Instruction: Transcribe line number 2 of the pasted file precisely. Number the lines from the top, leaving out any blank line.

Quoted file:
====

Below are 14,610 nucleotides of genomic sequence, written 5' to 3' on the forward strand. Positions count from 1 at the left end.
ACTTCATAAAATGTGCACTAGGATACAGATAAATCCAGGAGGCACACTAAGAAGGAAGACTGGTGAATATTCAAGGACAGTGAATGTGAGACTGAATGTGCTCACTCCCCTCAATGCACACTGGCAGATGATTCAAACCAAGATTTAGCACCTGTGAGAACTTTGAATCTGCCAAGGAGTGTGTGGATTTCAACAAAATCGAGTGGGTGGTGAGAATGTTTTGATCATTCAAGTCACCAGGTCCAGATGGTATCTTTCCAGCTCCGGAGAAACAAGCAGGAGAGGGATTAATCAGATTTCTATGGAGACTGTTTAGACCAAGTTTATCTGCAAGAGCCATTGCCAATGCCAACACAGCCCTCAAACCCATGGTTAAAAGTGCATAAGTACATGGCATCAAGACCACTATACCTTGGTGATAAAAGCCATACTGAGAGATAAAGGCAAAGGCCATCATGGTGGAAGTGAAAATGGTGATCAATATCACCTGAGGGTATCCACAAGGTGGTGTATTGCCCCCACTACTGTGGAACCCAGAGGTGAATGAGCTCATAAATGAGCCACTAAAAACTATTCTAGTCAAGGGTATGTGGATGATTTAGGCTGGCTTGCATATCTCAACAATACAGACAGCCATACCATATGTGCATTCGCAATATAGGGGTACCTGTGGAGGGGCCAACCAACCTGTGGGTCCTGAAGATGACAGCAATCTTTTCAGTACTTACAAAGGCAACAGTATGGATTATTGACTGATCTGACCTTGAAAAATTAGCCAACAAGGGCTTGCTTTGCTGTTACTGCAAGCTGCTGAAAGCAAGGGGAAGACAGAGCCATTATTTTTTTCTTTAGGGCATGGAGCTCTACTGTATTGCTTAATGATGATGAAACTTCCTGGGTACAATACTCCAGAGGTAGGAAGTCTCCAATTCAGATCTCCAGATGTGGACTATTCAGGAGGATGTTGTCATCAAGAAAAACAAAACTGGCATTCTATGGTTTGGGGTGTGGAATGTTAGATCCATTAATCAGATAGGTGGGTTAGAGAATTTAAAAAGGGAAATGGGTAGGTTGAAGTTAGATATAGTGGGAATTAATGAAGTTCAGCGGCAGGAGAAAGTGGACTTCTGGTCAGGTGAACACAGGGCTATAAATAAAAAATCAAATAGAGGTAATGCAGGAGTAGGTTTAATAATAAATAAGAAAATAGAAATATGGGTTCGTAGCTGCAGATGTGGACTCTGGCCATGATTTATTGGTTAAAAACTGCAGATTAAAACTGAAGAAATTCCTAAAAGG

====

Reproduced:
ACTTCATAAAATGTGCACTAGGATACAGATAAATCCAGGAGGCACACTAAGAAGGAAGACTGGTGAATATTCAAGGACAGTGAATGTGAGACTGAATGTGCTCACTCCCCTCAATGCACACTGGCAGATGATTCAAACCAAGATTTAGCACCTGTGAGAACTTTGAATCTGCCAAGGAGTGTGTGGATTTCAACAAAATCGAGTGGGTGGTGAGAATGTTTTGATCATTCAAGTCACCAGGTCCAGATGGTATCTTTCCAGCTCCGGAGAAACAAGCAGGAGAGGGATTAATCAGATTTCTATGGAGACTGTTTAGACCAAGTTTATCTGCAAGAGCCATTGCCAATGCCAACACAGCCCTCAAACCCATGGTTAAAAGTGCATAAGTACATGGCATCAAGACCACTATACCTTGGTGATAAAAGCCATACTGAGAGATAAAGGCAAAGGCCATCATGGTGGAAGTGAAAATGGTGATCAATATCACCTGAGGGTATCCACAAGGTGGTGTATTGCCCCCACTACTGTGGAACCCAGAGGTGAATGAGCTCATAAATGAGCCACTAAAAACTATTCTAGTCAAGGGTATGTGGATGATTTAGGCTGGCTTGCATATCTCAACAATACAGACAGCCATACCATATGTGCATTCGCAATATAGGGGTACCTGTGGAGGGGCCAACCAACCTGTGGGTCCTGAAGATGACAGCAATCTTTTCAGTACTTACAAAGGCAACAGTATGGATTATTGACTGATCTGACCTTGAAAAATTAGCCAACAAGGGCTTGCTTTGCTGTTACTGCAAGCTGCTGAAAGCAAGGGGAAGACAGAGCCATTATTTTTTTCTTTAGGGCATGGAGCTCTACTGTATTGCTTAATGATGATGAAACTTCCTGGGTACAATACTCCAGAGGTAGGAAGTCTCCAATTCAGATCTCCAGATGTGGACTATTCAGGAGGATGTTGTCATCAAGAAAAACAAAACTGGCATTCTATGGTTTGGGGTGTGGAATGTTAGATCCATTAATCAGATAGGTGGGTTAGAGAATTTAAAAAGGGAAATGGGTAGGTTGAAGTTAGATATAGTGGGAATTAATGAAGTTCAGCGGCAGGAGAAAGTGGACTTCTGGTCAGGTGAACACAGGGCTATAAATAAAAAATCAAATAGAGGTAATGCAGGAGTAGGTTTAATAATAAATAAGAAAATAGAAATATGGGTTCGTAGCTGCAGATGTGGACTCTGGCCATGATTTATTGGTTAAAAACTGCAGATTAAAACTGAAGAAATTCCTAAAAGG